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The Best Portuguese Easter Foods

Portugal is a country rich in history and heritage, and steeped in religious ritual and tradition. Its culture represents layer upon layer of different civilizations that lived in and ruled Europe’s westernmost country during past millennia — from prehistoric cultures to the Phoenicians and the Romans, spanning Germanic invasions, the Sephardic Jewish migration and finally the Moorish conquest and subsequent expulsion. Today, Portugal is largely Roman Catholic but pieces of these ancient civilizations can still be found, in museums and monuments – yes — but also in small villages and abandoned churches; in the language with its mix of Latin and Arabic influences; and of course on the table.

Here are five of the best Portuguese Easter foods, the holiest holiday in Portugal, all of them full of flavor and history.

If food is a religion in Portugal, then codfish is its most holy dish. It’s said that there are 365 different ways to prepare bacalhau, the Portuguese national dish of salted, dried codfish — one for each day of the year. True or not, one thing is for sure – on Good Friday, bacalhau will be consumed by Portuguese families across the country in keeping with the tradition of abstaining from meat until Easter Sunday.

Lamb or Baby Goat
A holiday tradition in many parts of the world, roast lamb is often the centerpiece of the Portuguese table on Easter Sunday. Harking back to the Jewish tradition, lamb represents the sacrifice during the Hebrew exodus from Egypt. In the northern part of the country, cabrito, or baby goat, is often served in place of lamb. Whether lamb or goat, the meat is seasoned with the Portuguese trinity of garlic, bay leaves and white wine, and roasted […]

March 16, 2016|

Portuguese recipe: Bacalhau à Brás

Photo: Bacalhau à Brás, credits to rtllisboa3
This Portuguese recipe is for probably the most popular bacalhau dish in Portuguese cuisine, Bacalhau à Brás. It is a dish you will probably see at most Portuguese restaurants or events, because it is just so simple to make and so delicious.
It is a combination of shreds of salted cod, onions and thinly chopped (matchstick sized) fried potatoes in a bound of scrambled eggs. It is usually garnished with black olives and sprinkled with fresh parsley. The origin of the recipe is uncertain, but it is said to have originated in Bairro Alto, an old quarter of Lisbon. The noun “Brás” (or sometimes Braz) is supposedly the surname of its creator. I have never met a person who tried this dish that didn’t like it, so hopefully you’ll enjoy our take on this well-known recipe as much as many people around the world do as well.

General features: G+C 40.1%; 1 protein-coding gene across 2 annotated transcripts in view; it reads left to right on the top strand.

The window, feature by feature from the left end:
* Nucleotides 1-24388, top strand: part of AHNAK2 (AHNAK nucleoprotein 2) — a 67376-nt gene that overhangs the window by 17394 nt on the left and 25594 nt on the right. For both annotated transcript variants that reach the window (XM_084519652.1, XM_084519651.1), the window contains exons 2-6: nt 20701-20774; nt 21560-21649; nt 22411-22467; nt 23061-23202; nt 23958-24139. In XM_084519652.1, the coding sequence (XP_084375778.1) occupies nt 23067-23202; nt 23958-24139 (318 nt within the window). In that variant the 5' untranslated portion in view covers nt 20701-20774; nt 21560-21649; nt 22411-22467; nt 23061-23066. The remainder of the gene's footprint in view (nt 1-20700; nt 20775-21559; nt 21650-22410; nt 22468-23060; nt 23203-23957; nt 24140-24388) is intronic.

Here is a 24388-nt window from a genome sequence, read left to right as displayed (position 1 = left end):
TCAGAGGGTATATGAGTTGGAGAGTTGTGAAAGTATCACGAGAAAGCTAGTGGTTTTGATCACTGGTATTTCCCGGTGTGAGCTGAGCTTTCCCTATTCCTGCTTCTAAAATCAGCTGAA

Serves 8 people, it’s not too tricky and take 1hour plus soaking.
18 ounces of bacalhau;
4 potatoes, sliced thinly into strips;
1/2 cup chopped parsley;
1/2 cup olive oil;
10 eggs;
1/4 cup black olives;
1 teaspoon milk;
Salt and pepper to taste.
Place the salt cod in a large bowl and cover completely with cold water. Leave to soak for at least 12 hours, draining and covering with fresh water every few hours.
1. Boil the fish for about 20 minutes, then skin, bone and de-flake it.
2. Cover the bottom of a wide saucepan with olive oil and sauté the finely sliced onion until transparent, taking care that the onion does not go brown.
3. Add the thin potato strips and fry them until golden brown.
4. Now add the bacalhau to the pan and continue cooking on low heat.
5. Beat the eggs in a […]

October 29, 2015|

What to eat when exploring Portugal by Bicycle

Photo: Nelson Carvalheiro
When exploring Portugal by Bicycle, the adventure will never be enough if you will not get a taste of the prided food and wine that only Portugal has to offer.
For the past few years, the capital city of Lisbon has been serious in trying to reinvent the classic cuisine of the country by adding a touch of a new and more refined flair. While there are still a lot of tabernas and tascas that serve the classics, there are now more high end and gourmet style versions that are opening in vast numbers all over downtown as well as other more affluent areas. Aside from these, there are also wine-bars that are now flourishing in different parts of the city. The gourmet stores are also growing like mushrooms in downtown Lisbon that reignites the tradition of the Portuguese canned fish, preserved fruits and sweet jams. Recently, the ethnic restaurants from the previous colonies have also become more famous, specifically African, Goan and Brazilian cuisines.
With the rivers on the north, Atlantic to the west and the mountains bordering the eastern side, Porto is a spectacular place that you should never miss out when you tour Portugal on bicycle. Porto has its own set of signature dishes while still serving the traditional cuisine of northern regions. It has also been perfectly located right at the center of the wine country and from there, you can take off your day trip or even a longer excursion to the wine regions of Douro, the Dão and Vinho Verde. Here, you can participate in the guided wine tastings, check how the local wineries work and see the grapes that are grown and harvested from the vines in […]

Award winning travel blogger who dedicates his work to the soul and sense of place of the locations he has visited, the people he has met and the food he has tasted.
September 24, 2015|